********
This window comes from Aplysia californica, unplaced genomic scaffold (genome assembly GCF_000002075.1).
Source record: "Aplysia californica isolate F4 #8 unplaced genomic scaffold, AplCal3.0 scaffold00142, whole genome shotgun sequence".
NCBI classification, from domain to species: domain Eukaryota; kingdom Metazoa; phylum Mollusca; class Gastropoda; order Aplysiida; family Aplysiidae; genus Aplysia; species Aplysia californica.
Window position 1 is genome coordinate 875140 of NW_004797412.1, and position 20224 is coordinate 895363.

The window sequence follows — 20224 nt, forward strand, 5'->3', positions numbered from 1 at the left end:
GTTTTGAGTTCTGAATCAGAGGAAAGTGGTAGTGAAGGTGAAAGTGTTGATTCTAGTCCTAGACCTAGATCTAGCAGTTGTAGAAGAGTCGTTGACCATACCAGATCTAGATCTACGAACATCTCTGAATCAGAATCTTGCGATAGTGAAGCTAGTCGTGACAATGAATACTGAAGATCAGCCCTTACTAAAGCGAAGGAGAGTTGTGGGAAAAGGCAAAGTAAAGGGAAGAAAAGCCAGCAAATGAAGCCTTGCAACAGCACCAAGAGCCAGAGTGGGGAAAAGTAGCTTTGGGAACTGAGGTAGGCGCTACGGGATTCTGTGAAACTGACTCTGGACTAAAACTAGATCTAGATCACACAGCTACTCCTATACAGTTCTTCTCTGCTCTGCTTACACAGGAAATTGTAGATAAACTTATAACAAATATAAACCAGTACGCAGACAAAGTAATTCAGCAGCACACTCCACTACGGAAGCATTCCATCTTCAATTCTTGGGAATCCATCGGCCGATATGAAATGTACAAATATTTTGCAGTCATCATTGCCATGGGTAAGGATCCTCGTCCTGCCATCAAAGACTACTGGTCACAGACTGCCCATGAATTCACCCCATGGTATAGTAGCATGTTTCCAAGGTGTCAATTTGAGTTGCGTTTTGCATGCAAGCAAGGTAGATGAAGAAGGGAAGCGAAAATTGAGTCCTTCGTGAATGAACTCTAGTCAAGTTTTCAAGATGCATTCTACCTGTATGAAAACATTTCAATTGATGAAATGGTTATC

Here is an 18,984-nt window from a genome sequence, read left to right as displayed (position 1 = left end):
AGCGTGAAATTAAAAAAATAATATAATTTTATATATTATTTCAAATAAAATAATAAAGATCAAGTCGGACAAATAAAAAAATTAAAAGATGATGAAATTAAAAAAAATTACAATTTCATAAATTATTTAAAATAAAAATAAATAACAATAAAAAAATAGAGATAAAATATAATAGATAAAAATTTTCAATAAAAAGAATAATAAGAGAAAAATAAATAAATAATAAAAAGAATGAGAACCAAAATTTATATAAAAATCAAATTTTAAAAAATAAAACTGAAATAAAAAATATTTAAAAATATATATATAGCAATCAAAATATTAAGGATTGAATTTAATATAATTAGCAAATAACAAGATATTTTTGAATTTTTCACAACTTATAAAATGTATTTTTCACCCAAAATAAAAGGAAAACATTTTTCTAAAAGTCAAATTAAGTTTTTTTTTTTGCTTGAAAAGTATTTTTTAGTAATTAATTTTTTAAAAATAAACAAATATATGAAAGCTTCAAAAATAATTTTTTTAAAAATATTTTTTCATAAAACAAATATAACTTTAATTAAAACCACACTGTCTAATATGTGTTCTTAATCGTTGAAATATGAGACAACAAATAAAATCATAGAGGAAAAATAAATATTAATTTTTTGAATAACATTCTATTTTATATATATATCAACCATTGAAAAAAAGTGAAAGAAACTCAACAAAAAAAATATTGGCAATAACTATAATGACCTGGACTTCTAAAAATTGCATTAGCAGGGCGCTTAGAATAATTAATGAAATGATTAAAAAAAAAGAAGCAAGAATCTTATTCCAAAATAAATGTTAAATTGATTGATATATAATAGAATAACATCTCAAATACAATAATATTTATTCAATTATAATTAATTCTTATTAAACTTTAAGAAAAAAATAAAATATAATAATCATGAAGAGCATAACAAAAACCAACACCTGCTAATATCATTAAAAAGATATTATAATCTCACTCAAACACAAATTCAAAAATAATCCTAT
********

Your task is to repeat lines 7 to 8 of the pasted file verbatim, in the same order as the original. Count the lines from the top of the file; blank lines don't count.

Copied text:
Here is an 18,984-nt window from a genome sequence, read left to right as displayed (position 1 = left end):
AGCGTGAAATTAAAAAAATAATATAATTTTATATATTATTTCAAATAAAATAATAAAGATCAAGTCGGACAAATAAAAAAATTAAAAGATGATGAAATTAAAAAAAATTACAATTTCATAAATTATTTAAAATAAAAATAAATAACAATAAAAAAATAGAGATAAAATATAATAGATAAAAATTTTCAATAAAAAGAATAATAAGAGAAAAATAAATAAATAATAAAAAGAATGAGAACCAAAATTTATATAAAAATCAAATTTTAAAAAATAAAACTGAAATAAAAAATATTTAAAAATATATATATAGCAATCAAAATATTAAGGATTGAATTTAATATAATTAGCAAATAACAAGATATTTTTGAATTTTTCACAACTTATAAAATGTATTTTTCACCCAAAATAAAAGGAAAACATTTTTCTAAAAGTCAAATTAAGTTTTTTTTTTTGCTTGAAAAGTATTTTTTAGTAATTAATTTTTTAAAAATAAACAAATATATGAAAGCTTCAAAAATAATTTTTTTAAAAATATTTTTTCATAAAACAAATATAACTTTAATTAAAACCACACTGTCTAATATGTGTTCTTAATCGTTGAAATATGAGACAACAAATAAAATCATAGAGGAAAAATAAATATTAATTTTTTGAATAACATTCTATTTTATATATATATCAACCATTGAAAAAAAGTGAAAGAAACTCAACAAAAAAAATATTGGCAATAACTATAATGACCTGGACTTCTAAAAATTGCATTAGCAGGGCGCTTAGAATAATTAATGAAATGATTAAAAAAAAAGAAGCAAGAATCTTATTCCAAAATAAATGTTAAATTGATTGATATATAATAGAATAACATCTCAAATACAATAATATTTATTCAATTATAATTAATTCTTATTAAACTTTAAGAAAAAAATAAAATATAATAATCATGAAGAGCATAACAAAAACCAACACCTGCTAATATCATTAAAAAGATATTATAATCTCACTCAAACACAAATTCAAAAATAATCCTAT